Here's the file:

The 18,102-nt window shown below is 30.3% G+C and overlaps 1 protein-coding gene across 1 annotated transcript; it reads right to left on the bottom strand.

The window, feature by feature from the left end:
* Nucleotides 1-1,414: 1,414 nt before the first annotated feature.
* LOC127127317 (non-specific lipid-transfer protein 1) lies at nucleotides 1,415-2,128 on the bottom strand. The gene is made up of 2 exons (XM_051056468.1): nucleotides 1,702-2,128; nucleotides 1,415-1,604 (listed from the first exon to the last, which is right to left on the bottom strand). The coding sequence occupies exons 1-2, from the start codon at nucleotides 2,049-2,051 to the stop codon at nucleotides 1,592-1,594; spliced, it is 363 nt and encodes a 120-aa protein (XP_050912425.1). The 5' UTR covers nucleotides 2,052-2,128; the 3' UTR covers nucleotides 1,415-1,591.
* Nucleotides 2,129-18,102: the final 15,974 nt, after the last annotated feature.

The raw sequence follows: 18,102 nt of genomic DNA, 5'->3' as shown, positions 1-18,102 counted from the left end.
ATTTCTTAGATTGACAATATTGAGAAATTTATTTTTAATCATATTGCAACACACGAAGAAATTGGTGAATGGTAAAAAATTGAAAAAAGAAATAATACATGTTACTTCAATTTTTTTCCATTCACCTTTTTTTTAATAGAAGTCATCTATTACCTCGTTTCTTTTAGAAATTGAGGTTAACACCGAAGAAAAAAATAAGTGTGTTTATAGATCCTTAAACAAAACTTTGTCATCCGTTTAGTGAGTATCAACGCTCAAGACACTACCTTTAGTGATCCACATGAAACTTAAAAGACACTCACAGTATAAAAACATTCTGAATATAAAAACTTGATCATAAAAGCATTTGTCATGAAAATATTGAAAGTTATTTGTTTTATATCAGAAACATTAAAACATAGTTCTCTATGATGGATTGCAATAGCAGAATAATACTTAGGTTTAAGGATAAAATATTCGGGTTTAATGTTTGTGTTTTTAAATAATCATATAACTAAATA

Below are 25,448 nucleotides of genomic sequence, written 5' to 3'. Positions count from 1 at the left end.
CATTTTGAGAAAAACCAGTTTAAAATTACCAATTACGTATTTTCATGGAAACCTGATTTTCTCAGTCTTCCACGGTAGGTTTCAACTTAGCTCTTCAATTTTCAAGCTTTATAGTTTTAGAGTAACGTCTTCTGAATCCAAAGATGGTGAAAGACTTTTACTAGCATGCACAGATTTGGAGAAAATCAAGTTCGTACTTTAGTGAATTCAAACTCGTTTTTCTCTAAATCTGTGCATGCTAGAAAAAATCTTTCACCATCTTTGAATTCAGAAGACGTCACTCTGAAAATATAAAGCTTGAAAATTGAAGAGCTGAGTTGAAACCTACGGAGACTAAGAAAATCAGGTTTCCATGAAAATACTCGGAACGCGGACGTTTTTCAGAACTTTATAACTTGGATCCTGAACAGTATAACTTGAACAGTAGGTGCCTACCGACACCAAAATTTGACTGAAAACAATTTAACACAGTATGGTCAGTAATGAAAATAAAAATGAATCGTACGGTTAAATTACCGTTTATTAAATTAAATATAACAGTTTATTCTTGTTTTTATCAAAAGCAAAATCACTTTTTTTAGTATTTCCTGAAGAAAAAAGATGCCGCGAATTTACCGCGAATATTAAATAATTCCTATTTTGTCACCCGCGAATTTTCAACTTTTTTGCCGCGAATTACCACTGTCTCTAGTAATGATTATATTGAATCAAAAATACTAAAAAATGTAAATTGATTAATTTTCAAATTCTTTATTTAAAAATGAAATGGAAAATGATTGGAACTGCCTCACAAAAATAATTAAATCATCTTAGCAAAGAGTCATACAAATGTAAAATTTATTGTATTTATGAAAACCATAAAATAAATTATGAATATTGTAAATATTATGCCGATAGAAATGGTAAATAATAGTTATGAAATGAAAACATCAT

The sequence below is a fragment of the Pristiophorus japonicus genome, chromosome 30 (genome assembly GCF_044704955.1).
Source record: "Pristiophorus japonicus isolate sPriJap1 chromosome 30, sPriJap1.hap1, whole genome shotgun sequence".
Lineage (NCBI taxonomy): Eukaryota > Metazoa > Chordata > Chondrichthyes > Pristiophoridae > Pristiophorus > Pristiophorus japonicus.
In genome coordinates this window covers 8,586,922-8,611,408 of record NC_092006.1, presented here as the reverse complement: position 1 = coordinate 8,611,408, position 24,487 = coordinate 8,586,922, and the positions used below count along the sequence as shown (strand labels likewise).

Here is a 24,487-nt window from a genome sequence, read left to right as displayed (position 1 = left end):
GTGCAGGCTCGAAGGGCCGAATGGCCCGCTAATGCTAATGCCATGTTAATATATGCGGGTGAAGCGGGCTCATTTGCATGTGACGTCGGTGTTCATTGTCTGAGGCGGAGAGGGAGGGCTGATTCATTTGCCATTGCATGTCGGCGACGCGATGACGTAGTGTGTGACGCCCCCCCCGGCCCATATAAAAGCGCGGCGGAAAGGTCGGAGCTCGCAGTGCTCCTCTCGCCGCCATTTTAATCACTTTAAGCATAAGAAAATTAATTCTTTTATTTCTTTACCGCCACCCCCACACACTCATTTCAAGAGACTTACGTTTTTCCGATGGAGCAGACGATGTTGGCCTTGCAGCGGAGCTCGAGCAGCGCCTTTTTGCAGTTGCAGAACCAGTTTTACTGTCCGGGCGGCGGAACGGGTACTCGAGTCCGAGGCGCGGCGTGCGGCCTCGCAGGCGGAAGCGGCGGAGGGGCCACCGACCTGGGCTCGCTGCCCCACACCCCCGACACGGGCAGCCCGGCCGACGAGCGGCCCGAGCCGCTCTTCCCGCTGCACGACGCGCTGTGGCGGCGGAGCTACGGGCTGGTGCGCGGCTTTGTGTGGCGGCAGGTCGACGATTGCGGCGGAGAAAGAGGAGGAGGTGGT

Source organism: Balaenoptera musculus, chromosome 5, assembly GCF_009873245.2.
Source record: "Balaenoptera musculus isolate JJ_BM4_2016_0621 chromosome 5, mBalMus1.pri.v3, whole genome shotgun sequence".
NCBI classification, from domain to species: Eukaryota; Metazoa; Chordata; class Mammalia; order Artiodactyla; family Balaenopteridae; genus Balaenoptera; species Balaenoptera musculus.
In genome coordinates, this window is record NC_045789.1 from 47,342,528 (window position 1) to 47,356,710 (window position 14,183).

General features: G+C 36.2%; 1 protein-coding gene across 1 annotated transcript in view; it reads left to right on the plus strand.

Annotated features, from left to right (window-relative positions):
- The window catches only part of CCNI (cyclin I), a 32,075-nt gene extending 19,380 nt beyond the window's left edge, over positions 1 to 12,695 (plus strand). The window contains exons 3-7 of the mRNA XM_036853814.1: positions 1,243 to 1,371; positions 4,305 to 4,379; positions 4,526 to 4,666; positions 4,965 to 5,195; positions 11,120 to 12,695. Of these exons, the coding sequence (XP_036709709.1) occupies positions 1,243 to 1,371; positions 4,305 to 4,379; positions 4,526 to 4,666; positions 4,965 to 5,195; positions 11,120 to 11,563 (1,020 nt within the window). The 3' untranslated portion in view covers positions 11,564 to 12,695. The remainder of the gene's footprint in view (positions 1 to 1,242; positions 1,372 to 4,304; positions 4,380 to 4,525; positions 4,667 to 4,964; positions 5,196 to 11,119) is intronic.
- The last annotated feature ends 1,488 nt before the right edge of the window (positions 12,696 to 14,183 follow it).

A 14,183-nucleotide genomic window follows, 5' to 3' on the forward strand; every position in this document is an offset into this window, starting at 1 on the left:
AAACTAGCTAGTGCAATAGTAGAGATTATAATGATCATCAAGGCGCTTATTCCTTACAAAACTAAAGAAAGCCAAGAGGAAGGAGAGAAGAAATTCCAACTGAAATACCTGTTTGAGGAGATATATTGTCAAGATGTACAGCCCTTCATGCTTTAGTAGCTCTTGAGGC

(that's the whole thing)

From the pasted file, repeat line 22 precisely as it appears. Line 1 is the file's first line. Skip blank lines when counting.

- The window catches only part of CCNI (cyclin I), a 32,075-nt gene extending 19,380 nt beyond the window's left edge, over positions 1 to 12,695 (plus strand). The window contains exons 3-7 of the mRNA XM_036853814.1: positions 1,243 to 1,371; positions 4,305 to 4,379; positions 4,526 to 4,666; positions 4,965 to 5,195; positions 11,120 to 12,695. Of these exons, the coding sequence (XP_036709709.1) occupies positions 1,243 to 1,371; positions 4,305 to 4,379; positions 4,526 to 4,666; positions 4,965 to 5,195; positions 11,120 to 11,563 (1,020 nt within the window). The 3' untranslated portion in view covers positions 11,564 to 12,695. The remainder of the gene's footprint in view (positions 1 to 1,242; positions 1,372 to 4,304; positions 4,380 to 4,525; positions 4,667 to 4,964; positions 5,196 to 11,119) is intronic.